Washington Grandmother Restores 600 Unkempt Military Headstones: ‘The People Aren’t Forgotten’

October 29, 2020 Updated: October 29, 2020

A small, overgrown Washington cemetery has become the site of one woman’s mission to honor the memory of lost loved ones.

Grandmother Kelly Mulvaney drives to Rochester’s Grand Mound Cemetery every day to clean gravestones for three hours at a minimum. Armed with buckets, a shovel, brushes, and a pair of gloves, she sets to work clearing dirt and overgrown grass, trimming edges, and scrubbing moss-covered stone.

She places a small American flag in the soil to mark each restored gravestone when she is done.

In the early days of the pandemic, Mulvaney started bringing her grandchildren for walks and bike rides in the peaceful cemetery. On Memorial Day, she and her granddaughter, Annika, noticed that many gravestones had something in common: they were in a state of neglect.

“I saw all the military headstones covered in mold and moss and mildew, and I’m like, those aren’t supposed to look like that,” Mulvaney told KGW8.

Epoch Times Photo
(Courtesy of Kelly Mulvaney)
Epoch Times Photo
(Courtesy of Kelly Mulvaney)

She sought permission from cemetery officials before setting out. Her own family members are buried elsewhere, in Yakima, so tending to the gravestones at Grand Mound is “kind of my way of being able to help other people in the same situation,” she explained.

Speaking to The Epoch Times via email, Mulvaney said that while she and Annika were first drawn to veterans’ headstones, she also cleans many that are not associated with the military. The industrious grandmother has cleaned almost 600 graves to date.

“I do have a couple ladies who help me, Trieste Markva and Pam Hudi-Caccamo,” she said, adding that others have come and gone, and many well-wishers have donated supplies.

In washing away years of overgrowth, Mulvaney is reinforcing connections between families and their loved ones. “The people aren’t forgotten,” she asserted, “but sometimes the headstones get old and covered with dirt and people can’t get here.”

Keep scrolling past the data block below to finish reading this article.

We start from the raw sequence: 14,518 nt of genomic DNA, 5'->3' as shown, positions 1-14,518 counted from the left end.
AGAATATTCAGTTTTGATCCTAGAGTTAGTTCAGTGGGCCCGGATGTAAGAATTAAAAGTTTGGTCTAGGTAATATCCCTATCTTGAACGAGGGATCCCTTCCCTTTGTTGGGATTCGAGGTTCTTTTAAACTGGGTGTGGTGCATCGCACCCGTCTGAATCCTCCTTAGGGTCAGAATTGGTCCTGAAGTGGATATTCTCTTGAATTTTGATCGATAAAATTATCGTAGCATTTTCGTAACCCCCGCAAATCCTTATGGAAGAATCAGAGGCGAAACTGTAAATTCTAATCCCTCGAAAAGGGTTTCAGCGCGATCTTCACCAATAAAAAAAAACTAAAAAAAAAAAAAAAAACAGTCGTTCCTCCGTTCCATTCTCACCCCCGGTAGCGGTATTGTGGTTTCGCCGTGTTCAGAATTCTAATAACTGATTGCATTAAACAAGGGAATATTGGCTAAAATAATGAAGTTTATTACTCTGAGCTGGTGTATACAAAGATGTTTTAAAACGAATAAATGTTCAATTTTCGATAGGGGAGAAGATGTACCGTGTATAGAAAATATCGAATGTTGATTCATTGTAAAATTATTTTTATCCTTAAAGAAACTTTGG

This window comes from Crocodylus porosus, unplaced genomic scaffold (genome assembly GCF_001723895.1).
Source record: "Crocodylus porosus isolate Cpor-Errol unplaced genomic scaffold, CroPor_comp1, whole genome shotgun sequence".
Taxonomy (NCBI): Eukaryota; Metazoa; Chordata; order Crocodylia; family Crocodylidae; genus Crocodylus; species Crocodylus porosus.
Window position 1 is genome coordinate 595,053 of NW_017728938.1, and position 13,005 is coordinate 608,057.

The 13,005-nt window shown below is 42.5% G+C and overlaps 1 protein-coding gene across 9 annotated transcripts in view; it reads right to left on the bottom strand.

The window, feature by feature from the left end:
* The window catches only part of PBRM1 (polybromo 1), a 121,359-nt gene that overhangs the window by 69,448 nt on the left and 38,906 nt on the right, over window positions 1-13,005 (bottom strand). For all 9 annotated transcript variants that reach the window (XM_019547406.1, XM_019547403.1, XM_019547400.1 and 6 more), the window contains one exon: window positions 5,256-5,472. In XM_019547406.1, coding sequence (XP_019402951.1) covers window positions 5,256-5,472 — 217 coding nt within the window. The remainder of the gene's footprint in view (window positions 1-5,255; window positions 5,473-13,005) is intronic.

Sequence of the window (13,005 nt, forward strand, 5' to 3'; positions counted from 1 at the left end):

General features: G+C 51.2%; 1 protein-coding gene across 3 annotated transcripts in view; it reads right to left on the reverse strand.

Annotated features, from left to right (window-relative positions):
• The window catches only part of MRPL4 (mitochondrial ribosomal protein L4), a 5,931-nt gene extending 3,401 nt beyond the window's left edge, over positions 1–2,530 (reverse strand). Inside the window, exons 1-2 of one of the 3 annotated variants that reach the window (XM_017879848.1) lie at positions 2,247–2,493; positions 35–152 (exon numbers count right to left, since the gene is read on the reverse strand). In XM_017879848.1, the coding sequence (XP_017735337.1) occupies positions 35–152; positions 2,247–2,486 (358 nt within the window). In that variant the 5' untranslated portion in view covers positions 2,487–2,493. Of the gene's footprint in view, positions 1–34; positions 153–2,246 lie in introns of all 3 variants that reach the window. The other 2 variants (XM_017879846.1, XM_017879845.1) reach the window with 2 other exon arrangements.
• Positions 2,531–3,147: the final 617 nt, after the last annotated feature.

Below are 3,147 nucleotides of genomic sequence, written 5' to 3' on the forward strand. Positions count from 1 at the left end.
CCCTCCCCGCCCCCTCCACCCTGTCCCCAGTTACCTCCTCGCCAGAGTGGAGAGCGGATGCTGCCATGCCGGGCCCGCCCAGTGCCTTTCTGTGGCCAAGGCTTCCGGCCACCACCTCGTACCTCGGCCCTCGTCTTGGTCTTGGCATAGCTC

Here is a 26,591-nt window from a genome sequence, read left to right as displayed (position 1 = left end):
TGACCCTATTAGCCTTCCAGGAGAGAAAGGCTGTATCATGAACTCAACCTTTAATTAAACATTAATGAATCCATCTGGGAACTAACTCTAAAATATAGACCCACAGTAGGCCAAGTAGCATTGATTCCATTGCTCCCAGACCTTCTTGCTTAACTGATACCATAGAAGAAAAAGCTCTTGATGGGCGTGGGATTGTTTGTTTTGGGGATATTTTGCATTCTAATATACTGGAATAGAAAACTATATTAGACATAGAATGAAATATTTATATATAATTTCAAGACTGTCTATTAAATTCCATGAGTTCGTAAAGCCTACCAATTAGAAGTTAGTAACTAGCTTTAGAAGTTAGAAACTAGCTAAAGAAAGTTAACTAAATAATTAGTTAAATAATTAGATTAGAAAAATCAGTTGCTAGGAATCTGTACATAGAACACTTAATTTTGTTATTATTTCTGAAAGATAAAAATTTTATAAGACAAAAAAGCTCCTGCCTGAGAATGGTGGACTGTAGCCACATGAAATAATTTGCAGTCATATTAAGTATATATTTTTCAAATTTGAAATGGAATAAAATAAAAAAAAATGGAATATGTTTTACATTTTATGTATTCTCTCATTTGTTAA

Epoch Times Photo
(Courtesy of Kelly Mulvaney)
Epoch Times Photo
(Courtesy of Kelly Mulvaney)

Mulvaney tracks her progress on Facebook in order to connect with the families of the deceased and those who wish to honor shared heritage, just as she does. She asks people to specify if they wish for a grave to be left alone, or if they wish for one to be tended to as a priority.

While Mulvaney’s handiwork is plain to see in the neatened appearance of the cemetery, her work on individual gravestones also means a lot to those whose loved ones rest at Grand Mound.

One is Crystal Hitchcock.

Hitchcock’s mother, Vickie McKinney, died in a car crash in 1989. “I actually have no memories of her,” Hitchcock told NBC. “A lot of people tell me that I look just like her … I am now older than my mom was. I hit that mark last October.”

Hitchcock brings her own daughters to visit her mother’s grave and called Mulvaney’s gesture “incredible,” adding, “I can’t believe that somebody would be kind enough to do that … for somebody else that they don’t even know.”

Epoch Times Photo
(Courtesy of Kelly Mulvaney)
Epoch Times Photo
(Courtesy of Kelly Mulvaney)

Mulvaney is not paid to clean the graves, but for her, the satisfaction is in a job well done. She wants every veteran’s headstone to be cleaned in time for Memorial Day.

“I’ve just learned that death isn’t a bad thing,” she told Komo News 4. “It’s just a new beginning.”

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